United States

Taxpayer had reasonable cause to claim losses related to tax shelter


On Feb. 24, 2017, the U.S. District Court of Wyoming issued its unpublished order in McNeill v. United States in which it determined that Mr. McNeill, a retired U.S. Navy nuclear submarine commander had reasonable cause to claim losses related to a tax shelter and thus was entitled to avoid paying accuracy-related penalties. The court determined that McNeill has carried his burden of proof to avoid accuracy-related penalties by reasonably relying on various written and oral advices he sought from highly qualified tax advisors, including from a highly respected accounting, consulting and law firms before he entered into a questionable distressed asset/debt (DAD) tax shelter transaction. Such a transaction generated a $20 million loss that allowed him to avoid payment of tax on the $18 million severance payment received after he retired from a position of chairman of the Board and co-CEO of Exelon Corporation, the energy provider company.

After retiring from the U.S. Navy, Mr. McNeill, pursued a career and became a president and later a CEO of PECO Energy. When PECO merged with Exelon Corporation, Mr. McNeill became a Chairman of the Board and co-CEO of Exelon. Upon reaching retirement, Mr. McNeill had accumulated considerable wealth. As part of his income tax and wealth management planning, he worked with the law firm of DeCastro, West, Chodorow, Glickfeld & Nass (DeCastro), and accounting firms Ernst & Young (E&Y) and BDO, as well as a well-known investment management consulting firm, Gramercy Advisors in attempt to manage his wealth and minimize payment tax liability or defer payment of tax from the current year to the future year.

As part of his wealth management plan, in 2002, the taxpayer engaged in what the court determined to be an abusive tax shelter, more specifically DAD tax shelter in the form of a distressed Brazilian debt investments. The tax advisors established a series of partnerships in which Brazilian debt holders contributed their distressed debt instruments and Mr. McNeill contributed relatively small sums of money into the DAD. Eventually, one of the partnerships would sell the distressed debt and generate a loss (paper loss) that was never actually suffered in economic terms, the loss would then offset the $18 million worth of income that McNeill received in tax year 2002.  

Throughout the process of structuring the transaction, McNeill asked for written opinions from all of the above mentioned highly qualified and well regarded professionals about the legitimacy of the investment. McNeill even asked for a legal opinion from DeCastro law firm that concluded that the transaction was in compliance with the Internal Revenue Code. None of the multiple tax advisors involved in structuring of the transaction ever advised Mr. McNeill that taking a $20 million loss on his 2002 return was illegal or against the tax code. The advice provided to Mr. McNeill did not discuss the step transaction doctrine, the economic substance doctrine or any of the anti-abuse doctrines or procedures.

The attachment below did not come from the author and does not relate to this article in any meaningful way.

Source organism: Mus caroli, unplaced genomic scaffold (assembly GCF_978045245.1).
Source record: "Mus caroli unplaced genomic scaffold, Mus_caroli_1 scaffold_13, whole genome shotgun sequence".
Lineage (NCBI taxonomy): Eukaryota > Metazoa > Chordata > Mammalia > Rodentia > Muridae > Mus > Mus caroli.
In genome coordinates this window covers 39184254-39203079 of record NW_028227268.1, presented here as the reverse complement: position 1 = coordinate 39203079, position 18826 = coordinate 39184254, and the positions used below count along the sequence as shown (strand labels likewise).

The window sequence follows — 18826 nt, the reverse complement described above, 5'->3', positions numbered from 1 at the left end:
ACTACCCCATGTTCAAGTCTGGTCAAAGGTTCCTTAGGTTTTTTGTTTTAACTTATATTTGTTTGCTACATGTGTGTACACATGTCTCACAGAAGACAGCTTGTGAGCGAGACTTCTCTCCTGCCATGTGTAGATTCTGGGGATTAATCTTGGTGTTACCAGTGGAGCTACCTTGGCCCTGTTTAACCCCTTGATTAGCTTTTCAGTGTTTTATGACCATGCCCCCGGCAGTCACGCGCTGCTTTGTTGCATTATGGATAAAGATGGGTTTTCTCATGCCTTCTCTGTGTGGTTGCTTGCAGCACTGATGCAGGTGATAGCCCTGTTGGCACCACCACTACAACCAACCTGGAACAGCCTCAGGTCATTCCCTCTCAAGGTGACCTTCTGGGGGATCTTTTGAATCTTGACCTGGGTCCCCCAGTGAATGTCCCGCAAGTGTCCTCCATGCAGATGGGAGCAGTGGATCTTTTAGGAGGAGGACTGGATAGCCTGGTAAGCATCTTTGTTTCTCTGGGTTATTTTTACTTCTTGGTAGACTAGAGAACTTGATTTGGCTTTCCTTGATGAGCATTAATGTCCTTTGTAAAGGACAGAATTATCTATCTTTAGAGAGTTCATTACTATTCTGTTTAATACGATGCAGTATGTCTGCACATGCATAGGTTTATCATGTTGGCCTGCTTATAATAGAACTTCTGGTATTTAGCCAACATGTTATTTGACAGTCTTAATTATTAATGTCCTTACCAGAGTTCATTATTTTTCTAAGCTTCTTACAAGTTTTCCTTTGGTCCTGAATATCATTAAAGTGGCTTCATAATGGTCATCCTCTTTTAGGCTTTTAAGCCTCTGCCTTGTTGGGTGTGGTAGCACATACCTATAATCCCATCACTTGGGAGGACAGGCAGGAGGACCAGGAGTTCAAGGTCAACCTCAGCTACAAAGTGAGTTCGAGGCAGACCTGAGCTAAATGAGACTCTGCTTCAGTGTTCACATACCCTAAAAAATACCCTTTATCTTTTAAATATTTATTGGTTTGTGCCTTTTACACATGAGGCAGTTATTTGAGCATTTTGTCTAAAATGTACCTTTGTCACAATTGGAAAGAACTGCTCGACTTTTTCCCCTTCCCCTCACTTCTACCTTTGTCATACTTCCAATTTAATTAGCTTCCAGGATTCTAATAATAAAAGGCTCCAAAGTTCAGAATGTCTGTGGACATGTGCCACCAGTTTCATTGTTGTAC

Notwithstanding the efforts of BDO, Gramercy, DeCastro and E&Y, the DAD transaction did not withstand IRS's scrutiny. In 2006, the IRS determined that the transaction was an abusive tax shelter, denied the losses claimed and assessed accuracy-related penalties and interest totaling roughly $4.5 million. Mr. McNeill paid the liability and filed a claim for refund arguing that the penalties and interest should not apply based on reasonable cause because he reasonably relied in good faith on the professional opinions and actions of competent tax and legal advisors.

In evaluating the taxpayer’s reasonable cause argument, the court first focused on whether the taxpayer was knowledgeable or educated about tax strategies similar to that at issue. It was clear to the court that no advisor reasonably and fairly alerted the taxpayer about the importance of a profit motive, business purpose, and economic substance underlying the partnership and DAD transaction. The taxpayer’s focus was on other objectives he valued, including legal protection, diversification and tax deferral opportunities. The latter facts supported the taxpayer’s contention that he was neither knowledgeable nor educated about the complex tax strategy transactions.

However, the court recognized that the taxpayer was a sophisticated and very accomplished businessman. Throughout his time in business, the taxpayer gained experience with distressed debt unrelated to the DAD transaction. Nonetheless, the court noted that the taxpayer did not appear to have been sophisticated in terms of a contribution of debt to a partnership of a foreign entity, and the acquisition of partnership interest. While unquestionably accomplished in his own right, Mr. McNeill was not knowledgeable or sophisticated in the context of a complex DAD shelter or something similar.